The ethics of owning BP stock
Value investor Whitney Tilson is long BP, and answered my ethics question in a Q&A sent to his investors:
Q: Regardless of how cheap BP’s stock is, is it immoral to try to profit from owning it, in light of the company’s bad behavior?
A: As noted earlier, BP appears to have an atrocious safety record. In owning the stock, we are not endorsing its behavior, either before or after the Deepwater Horizon accident. But as value investors, we sometimes have to hold our noses when we invest because the cheapest stocks are often the ones of companies that have behaved badly or are otherwise tainted. Example include McDonald’s, which many believe bears responsibility for the obesity epidemic in this country (see Fast Food Nation and Super Size Me), and Goldman Sachs, which many blame for the global financial crisis (see The Great American Bubble Machine).
That said, we would have a problem owning stock in a company if we believed that its core business harmed people – most subprime lenders at the peak of the housing bubble, certain multi-level marketing firms and tobacco companies come to mind. BP certainly doesn’t fall into this category.
As for BP’s safety record, we don’t defend it, but we don’t think BP is deliberately blowing up its own rigs and refineries and killing its employees. If an email emerged that the CEO or board of BP were warned that the Deepwater Horizon rig was likely to explode and failed to act, we would certainly rethink the morality of holding the stock.
I don’t find this answer compelling at all. First is the language in which Tilson talks about his comparables, McDonald’s and Goldman Sachs. He writes about what “many believe” and what “many blame”, and cites the most shrill and stringent critics in both cases. Being a contrarian value investor is all about making your own mind up, and what’s germane here is what (and whether) the investor thinks about the ethics of the investment, rather than what someone like Morgan Spurlock or Matt Taibbi thinks.
Tilson then says there are companies he’d have a problem investing in, if they make harmful products. That seems to imply that it’s worth taking a serious look at the ethics of owning stock in BP. But his conclusion is trite, setting up a straw man of BP deliberately killing its employees, and saying that he’d only have a serious ethical problem with BP if it knew the explosion was likely.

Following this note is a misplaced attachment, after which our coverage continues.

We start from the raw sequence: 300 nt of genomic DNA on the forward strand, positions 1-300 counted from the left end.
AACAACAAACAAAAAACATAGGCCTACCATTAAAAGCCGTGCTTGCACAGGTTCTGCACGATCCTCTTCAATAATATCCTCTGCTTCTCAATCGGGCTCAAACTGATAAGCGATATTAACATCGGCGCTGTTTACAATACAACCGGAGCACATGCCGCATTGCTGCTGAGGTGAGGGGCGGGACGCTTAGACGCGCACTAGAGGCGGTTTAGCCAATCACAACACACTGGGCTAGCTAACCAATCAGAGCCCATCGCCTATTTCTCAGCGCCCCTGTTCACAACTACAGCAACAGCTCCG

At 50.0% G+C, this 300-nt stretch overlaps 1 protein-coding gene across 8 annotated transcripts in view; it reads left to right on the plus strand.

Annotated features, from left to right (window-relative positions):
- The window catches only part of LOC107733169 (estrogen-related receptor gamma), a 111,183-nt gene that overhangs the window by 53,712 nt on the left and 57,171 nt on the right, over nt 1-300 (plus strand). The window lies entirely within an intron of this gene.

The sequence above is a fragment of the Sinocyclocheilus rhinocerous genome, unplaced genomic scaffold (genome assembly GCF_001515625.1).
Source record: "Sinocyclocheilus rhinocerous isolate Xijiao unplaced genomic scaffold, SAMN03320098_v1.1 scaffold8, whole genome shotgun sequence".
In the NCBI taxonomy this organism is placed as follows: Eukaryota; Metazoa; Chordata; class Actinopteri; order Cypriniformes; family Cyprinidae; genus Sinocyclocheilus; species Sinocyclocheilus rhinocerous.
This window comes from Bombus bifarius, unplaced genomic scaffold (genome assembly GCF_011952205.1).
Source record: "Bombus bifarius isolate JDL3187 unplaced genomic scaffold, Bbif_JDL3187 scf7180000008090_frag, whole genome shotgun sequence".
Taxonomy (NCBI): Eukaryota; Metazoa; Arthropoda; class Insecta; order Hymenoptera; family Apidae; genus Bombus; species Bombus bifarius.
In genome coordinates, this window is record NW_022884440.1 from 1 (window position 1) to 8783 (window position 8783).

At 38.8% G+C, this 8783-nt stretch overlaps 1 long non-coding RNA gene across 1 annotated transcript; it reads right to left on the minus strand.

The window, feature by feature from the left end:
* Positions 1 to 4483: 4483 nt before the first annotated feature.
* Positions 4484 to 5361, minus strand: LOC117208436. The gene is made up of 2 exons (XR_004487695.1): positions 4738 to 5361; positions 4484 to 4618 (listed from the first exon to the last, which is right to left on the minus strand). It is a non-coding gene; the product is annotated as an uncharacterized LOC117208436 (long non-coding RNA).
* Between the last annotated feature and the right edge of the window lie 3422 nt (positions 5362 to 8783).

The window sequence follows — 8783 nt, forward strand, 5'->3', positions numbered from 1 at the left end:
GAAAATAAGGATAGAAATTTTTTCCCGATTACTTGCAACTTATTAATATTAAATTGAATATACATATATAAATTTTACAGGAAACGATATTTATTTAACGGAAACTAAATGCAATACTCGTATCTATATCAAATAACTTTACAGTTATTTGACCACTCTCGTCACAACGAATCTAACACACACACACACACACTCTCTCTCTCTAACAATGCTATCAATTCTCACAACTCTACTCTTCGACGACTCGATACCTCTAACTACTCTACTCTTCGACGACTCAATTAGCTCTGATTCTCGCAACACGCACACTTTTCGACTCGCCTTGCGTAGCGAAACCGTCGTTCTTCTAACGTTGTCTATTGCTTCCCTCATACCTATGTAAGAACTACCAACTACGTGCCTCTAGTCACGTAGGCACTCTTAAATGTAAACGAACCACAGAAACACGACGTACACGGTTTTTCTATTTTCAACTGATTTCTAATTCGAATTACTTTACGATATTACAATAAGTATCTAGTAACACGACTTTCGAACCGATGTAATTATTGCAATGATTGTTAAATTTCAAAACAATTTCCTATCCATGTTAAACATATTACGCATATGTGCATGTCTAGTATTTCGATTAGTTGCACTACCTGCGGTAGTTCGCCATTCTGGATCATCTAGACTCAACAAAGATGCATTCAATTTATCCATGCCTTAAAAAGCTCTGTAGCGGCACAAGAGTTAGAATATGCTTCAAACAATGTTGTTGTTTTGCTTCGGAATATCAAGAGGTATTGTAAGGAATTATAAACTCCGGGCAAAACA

Note the definite article here: Tilson is saying that he’d only have qualms if BP knew this particular explosion was likely. But the ethical case against BP is that it acted with reckless indifference towards safety standards in general, that it cut corners knowing that doing so increased the likelihood of disaster, and that it should have known that an explosion was likely, at some point, and that the chances of this explosion happening at a BP rig were significantly higher than the equivalent probability at other big oil companies.
This has important implications for the stock, of course. BP has thousands of oil rigs; the chances of one of them exploding are not much smaller today than they were a few months ago. The clean-up and other costs associated with the Deepwater Horizon are one thing, but how much will BP be forced to spend on upgrading the safety systems at all of its other rigs, now? We’ve learned our lesson, and surely all want to ensure that this kind of thing doesn’t happen again. But we’ve barely started to think about what that kind of root-and-branch revamp of BP’s physical and managerial safety systems might cost, both in terms of cash and in terms of opportunity cost. I’d be interested in what Paul O’Neill thinks — before he was Treasury secretary, he did amazing things for Alcoa’s safety record. If Tony Hayward’s successor wants to do something similar, it won’t be easy, and it won’t be cheap.